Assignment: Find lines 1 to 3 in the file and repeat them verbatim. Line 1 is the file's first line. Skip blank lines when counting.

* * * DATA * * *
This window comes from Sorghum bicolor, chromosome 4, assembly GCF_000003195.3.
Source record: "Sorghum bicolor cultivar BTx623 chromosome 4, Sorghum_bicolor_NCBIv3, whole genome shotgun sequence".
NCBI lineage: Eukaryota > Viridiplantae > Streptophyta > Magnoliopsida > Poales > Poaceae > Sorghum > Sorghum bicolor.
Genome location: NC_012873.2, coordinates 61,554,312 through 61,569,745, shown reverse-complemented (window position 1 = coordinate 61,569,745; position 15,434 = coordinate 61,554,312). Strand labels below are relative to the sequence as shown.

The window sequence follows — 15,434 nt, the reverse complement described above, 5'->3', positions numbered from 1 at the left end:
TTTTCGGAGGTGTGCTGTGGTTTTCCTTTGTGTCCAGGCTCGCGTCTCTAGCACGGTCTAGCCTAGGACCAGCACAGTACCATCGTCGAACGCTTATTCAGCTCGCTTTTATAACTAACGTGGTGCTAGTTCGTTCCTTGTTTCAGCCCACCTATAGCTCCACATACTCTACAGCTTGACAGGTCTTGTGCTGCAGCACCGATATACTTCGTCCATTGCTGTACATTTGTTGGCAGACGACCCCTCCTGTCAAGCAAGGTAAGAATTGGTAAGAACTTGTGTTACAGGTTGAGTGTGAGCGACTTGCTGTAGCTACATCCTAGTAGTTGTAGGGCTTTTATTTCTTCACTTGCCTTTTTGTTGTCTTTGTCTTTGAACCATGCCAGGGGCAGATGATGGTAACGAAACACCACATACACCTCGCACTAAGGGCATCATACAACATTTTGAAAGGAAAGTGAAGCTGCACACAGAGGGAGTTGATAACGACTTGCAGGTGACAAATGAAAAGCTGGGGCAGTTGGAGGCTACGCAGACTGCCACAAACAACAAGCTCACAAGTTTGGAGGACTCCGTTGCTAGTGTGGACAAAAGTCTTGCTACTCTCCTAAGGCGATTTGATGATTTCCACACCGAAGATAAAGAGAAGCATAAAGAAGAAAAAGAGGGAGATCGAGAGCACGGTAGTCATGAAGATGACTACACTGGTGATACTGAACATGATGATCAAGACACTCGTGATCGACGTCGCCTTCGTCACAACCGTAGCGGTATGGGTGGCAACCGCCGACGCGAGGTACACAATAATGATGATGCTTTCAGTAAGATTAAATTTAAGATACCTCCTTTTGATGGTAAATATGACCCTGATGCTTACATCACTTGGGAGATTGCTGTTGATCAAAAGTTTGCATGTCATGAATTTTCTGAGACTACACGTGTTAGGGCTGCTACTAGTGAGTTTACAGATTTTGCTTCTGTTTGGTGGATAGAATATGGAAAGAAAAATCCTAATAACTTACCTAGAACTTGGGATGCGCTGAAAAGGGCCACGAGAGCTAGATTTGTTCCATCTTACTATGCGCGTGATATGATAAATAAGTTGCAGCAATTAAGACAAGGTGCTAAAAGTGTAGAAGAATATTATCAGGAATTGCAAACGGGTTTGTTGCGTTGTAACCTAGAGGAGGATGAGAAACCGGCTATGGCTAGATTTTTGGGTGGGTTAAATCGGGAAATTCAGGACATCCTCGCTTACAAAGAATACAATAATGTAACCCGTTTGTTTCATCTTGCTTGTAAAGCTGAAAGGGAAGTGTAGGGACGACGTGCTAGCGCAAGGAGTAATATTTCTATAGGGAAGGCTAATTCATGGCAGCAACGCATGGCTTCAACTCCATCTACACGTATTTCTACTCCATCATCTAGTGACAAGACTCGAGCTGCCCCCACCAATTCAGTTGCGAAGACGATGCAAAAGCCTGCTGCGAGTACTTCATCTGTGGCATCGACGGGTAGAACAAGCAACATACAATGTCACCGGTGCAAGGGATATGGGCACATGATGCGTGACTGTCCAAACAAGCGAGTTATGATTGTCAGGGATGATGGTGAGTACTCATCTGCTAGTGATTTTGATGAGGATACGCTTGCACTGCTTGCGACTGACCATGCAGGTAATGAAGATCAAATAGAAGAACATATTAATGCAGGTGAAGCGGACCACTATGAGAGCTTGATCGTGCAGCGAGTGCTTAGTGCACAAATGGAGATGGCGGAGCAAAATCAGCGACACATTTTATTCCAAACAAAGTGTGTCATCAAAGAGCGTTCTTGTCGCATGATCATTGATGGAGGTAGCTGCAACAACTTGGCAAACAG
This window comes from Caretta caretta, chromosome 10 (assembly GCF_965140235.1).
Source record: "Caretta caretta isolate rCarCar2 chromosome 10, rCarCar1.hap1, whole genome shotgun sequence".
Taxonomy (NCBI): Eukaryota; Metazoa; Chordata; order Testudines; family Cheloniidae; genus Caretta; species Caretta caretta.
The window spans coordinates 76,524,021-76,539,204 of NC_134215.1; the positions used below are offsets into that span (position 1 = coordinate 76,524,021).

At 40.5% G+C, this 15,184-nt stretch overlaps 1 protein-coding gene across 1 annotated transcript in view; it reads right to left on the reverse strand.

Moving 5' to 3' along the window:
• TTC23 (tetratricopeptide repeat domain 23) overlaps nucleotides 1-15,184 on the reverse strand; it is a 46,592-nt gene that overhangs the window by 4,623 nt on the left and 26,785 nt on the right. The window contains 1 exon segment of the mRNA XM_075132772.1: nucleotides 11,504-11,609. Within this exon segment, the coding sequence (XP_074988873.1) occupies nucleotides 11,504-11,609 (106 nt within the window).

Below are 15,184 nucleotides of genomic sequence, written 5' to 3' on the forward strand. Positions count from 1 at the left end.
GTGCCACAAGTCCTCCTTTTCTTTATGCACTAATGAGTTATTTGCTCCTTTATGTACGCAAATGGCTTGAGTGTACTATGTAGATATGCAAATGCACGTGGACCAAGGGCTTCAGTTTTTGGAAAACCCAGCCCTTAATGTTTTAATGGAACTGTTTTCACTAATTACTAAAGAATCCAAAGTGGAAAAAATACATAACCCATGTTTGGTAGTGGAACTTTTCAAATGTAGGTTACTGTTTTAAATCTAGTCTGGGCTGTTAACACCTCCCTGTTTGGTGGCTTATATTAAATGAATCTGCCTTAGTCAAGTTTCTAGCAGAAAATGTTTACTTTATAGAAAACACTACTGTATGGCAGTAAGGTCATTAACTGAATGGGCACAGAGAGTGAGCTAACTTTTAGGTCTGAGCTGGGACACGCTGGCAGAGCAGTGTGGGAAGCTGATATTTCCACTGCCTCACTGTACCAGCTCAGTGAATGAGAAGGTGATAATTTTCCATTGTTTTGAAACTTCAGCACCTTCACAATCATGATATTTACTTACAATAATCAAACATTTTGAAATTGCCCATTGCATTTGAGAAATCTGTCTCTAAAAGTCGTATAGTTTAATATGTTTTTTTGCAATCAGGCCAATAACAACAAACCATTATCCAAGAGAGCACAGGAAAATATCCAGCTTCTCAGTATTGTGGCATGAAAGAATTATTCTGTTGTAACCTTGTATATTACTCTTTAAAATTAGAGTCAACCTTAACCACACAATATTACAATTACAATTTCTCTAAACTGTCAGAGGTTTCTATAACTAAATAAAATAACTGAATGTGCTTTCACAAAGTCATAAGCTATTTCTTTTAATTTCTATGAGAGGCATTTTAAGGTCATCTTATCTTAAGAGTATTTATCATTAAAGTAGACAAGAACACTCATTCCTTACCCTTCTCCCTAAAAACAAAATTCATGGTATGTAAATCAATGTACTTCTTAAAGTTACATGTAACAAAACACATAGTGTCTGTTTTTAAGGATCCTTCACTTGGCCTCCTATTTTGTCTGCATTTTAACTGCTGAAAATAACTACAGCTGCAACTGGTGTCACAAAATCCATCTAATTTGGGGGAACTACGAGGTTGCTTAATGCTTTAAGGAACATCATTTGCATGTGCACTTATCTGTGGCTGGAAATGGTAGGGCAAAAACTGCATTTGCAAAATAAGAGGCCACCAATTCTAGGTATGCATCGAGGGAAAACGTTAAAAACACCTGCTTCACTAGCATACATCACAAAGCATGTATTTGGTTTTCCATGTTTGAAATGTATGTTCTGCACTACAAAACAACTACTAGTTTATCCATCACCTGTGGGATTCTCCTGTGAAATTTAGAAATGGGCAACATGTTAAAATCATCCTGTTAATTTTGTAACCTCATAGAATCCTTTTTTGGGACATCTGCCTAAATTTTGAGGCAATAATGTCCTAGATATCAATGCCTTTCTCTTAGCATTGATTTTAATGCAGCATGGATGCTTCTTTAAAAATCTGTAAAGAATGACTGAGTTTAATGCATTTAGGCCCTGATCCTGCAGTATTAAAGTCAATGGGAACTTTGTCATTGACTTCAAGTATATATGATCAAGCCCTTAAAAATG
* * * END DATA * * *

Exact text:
This window comes from Sorghum bicolor, chromosome 4, assembly GCF_000003195.3.
Source record: "Sorghum bicolor cultivar BTx623 chromosome 4, Sorghum_bicolor_NCBIv3, whole genome shotgun sequence".
NCBI lineage: Eukaryota > Viridiplantae > Streptophyta > Magnoliopsida > Poales > Poaceae > Sorghum > Sorghum bicolor.